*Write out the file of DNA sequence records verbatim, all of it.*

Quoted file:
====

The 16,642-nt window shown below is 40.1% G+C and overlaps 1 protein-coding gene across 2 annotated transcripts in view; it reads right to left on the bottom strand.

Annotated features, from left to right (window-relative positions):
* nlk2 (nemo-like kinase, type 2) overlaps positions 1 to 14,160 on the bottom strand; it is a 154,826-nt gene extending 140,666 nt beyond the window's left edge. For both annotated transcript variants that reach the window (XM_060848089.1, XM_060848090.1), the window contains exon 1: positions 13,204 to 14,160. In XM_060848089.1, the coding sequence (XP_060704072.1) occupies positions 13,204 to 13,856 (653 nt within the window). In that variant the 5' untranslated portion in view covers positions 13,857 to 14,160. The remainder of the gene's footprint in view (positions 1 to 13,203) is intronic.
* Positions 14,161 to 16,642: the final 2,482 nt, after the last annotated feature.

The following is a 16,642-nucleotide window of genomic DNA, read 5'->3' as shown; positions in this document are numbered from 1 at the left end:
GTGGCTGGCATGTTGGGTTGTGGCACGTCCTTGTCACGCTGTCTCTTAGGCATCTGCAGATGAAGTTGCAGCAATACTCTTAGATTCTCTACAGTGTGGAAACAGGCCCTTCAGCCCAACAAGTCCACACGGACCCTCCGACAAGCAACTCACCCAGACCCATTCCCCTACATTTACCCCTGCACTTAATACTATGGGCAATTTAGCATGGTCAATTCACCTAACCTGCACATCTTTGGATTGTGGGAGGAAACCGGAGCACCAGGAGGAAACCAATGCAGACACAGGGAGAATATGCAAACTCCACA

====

The 16,642-nt window shown below is 40.1% G+C and overlaps 1 protein-coding gene across 2 annotated transcripts in view; it reads right to left on the bottom strand.

Annotated features, from left to right (window-relative positions):
* nlk2 (nemo-like kinase, type 2) overlaps positions 1 to 14,160 on the bottom strand; it is a 154,826-nt gene extending 140,666 nt beyond the window's left edge. For both annotated transcript variants that reach the window (XM_060848089.1, XM_060848090.1), the window contains exon 1: positions 13,204 to 14,160. In XM_060848089.1, the coding sequence (XP_060704072.1) occupies positions 13,204 to 13,856 (653 nt within the window). In that variant the 5' untranslated portion in view covers positions 13,857 to 14,160. The remainder of the gene's footprint in view (positions 1 to 13,203) is intronic.
* Positions 14,161 to 16,642: the final 2,482 nt, after the last annotated feature.

The following is a 16,642-nucleotide window of genomic DNA, read 5'->3' as shown; positions in this document are numbered from 1 at the left end:
GTGGCTGGCATGTTGGGTTGTGGCACGTCCTTGTCACGCTGTCTCTTAGGCATCTGCAGATGAAGTTGCAGCAATACTCTTAGATTCTCTACAGTGTGGAAACAGGCCCTTCAGCCCAACAAGTCCACACGGACCCTCCGACAAGCAACTCACCCAGACCCATTCCCCTACATTTACCCCTGCACTTAATACTATGGGCAATTTAGCATGGTCAATTCACCTAACCTGCACATCTTTGGATTGTGGGAGGAAACCGGAGCACCAGGAGGAAACCAATGCAGACACAGGGAGAATATGCAAACTCCACA